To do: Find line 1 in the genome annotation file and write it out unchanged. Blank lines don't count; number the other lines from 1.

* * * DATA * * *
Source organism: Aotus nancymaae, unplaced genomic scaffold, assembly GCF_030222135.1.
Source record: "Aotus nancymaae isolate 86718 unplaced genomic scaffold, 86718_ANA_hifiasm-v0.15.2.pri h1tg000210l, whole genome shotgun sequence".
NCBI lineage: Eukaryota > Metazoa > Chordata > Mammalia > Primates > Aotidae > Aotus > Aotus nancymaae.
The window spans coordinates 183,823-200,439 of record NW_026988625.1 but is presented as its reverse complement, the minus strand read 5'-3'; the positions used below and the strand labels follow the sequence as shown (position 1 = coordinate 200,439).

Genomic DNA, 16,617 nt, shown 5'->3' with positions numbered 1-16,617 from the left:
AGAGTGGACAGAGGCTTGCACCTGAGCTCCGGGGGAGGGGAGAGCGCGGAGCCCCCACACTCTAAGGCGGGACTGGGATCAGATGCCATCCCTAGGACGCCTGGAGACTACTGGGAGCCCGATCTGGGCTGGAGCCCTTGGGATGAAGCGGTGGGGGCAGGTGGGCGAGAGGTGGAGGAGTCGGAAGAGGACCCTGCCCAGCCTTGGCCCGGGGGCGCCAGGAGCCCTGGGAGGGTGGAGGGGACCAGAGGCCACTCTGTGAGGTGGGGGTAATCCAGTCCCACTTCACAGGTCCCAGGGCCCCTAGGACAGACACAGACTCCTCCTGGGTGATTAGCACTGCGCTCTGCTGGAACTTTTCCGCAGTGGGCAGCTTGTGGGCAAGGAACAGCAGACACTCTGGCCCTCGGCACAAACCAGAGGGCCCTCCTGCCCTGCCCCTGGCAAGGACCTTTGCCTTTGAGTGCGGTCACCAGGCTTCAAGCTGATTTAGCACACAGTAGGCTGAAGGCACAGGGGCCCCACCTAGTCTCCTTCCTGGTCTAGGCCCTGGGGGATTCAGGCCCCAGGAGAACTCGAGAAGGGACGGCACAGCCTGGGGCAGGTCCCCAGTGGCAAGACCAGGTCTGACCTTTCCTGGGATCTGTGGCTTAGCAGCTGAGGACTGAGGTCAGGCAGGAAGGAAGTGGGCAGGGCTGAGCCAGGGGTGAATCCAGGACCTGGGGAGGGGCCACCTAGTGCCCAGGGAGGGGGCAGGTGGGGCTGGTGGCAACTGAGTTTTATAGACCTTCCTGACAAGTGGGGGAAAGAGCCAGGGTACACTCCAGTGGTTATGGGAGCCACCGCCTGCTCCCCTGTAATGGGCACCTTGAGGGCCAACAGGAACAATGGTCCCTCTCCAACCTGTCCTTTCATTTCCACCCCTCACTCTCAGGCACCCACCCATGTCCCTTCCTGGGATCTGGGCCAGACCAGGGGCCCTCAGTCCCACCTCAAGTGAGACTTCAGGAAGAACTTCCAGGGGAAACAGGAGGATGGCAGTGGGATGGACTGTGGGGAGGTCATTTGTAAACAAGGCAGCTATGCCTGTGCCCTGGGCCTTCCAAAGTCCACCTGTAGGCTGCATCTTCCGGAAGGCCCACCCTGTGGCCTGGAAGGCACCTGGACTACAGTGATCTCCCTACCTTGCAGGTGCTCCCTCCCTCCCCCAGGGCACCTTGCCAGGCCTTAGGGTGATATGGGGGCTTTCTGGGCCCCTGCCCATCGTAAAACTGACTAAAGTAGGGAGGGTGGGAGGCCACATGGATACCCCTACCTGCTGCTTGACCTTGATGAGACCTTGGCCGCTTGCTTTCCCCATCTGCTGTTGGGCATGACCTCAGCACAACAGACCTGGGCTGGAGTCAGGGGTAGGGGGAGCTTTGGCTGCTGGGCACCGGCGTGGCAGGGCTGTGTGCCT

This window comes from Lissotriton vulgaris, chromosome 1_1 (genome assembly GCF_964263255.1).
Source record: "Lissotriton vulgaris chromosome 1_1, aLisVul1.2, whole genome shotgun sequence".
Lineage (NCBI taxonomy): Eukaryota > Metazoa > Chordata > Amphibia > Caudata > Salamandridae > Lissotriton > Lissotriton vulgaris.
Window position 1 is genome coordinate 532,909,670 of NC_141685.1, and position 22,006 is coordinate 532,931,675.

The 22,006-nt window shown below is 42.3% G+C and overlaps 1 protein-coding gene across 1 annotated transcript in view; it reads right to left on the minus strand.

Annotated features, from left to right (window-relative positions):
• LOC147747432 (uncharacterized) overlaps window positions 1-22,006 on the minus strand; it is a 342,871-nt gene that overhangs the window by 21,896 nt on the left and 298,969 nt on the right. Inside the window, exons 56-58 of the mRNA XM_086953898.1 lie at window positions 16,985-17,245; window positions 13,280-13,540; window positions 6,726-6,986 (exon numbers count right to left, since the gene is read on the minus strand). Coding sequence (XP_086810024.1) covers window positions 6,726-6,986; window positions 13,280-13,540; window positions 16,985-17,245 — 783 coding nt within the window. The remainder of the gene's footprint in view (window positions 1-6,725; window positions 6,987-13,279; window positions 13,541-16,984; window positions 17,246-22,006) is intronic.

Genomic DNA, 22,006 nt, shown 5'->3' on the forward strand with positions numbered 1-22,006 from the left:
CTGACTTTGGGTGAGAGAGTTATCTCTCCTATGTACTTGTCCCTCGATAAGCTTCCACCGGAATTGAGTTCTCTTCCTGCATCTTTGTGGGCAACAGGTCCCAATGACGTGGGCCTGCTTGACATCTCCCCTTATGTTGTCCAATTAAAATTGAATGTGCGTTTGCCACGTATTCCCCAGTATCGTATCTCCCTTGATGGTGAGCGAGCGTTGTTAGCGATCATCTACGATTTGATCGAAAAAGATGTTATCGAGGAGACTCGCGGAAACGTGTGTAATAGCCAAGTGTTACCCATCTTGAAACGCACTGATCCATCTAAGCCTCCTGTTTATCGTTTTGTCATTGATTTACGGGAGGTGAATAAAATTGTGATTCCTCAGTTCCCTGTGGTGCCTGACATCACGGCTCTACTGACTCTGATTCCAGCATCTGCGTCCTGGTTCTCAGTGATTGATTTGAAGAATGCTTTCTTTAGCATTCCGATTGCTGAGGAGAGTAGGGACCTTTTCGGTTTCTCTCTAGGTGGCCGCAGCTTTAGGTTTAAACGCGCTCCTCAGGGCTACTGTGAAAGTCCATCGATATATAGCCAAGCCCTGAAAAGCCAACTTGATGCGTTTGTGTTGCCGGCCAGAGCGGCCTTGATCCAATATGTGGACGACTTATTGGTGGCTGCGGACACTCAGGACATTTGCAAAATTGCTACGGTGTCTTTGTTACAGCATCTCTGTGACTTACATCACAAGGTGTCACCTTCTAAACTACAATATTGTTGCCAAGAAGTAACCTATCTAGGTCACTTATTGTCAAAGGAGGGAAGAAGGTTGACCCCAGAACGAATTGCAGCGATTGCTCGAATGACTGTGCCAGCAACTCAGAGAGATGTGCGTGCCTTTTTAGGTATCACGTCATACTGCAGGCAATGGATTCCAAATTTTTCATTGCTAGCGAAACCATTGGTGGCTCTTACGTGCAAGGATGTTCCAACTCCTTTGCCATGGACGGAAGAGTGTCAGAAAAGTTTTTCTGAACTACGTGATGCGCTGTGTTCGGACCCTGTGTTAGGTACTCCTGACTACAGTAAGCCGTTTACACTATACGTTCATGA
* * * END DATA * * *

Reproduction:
Source organism: Aotus nancymaae, unplaced genomic scaffold, assembly GCF_030222135.1.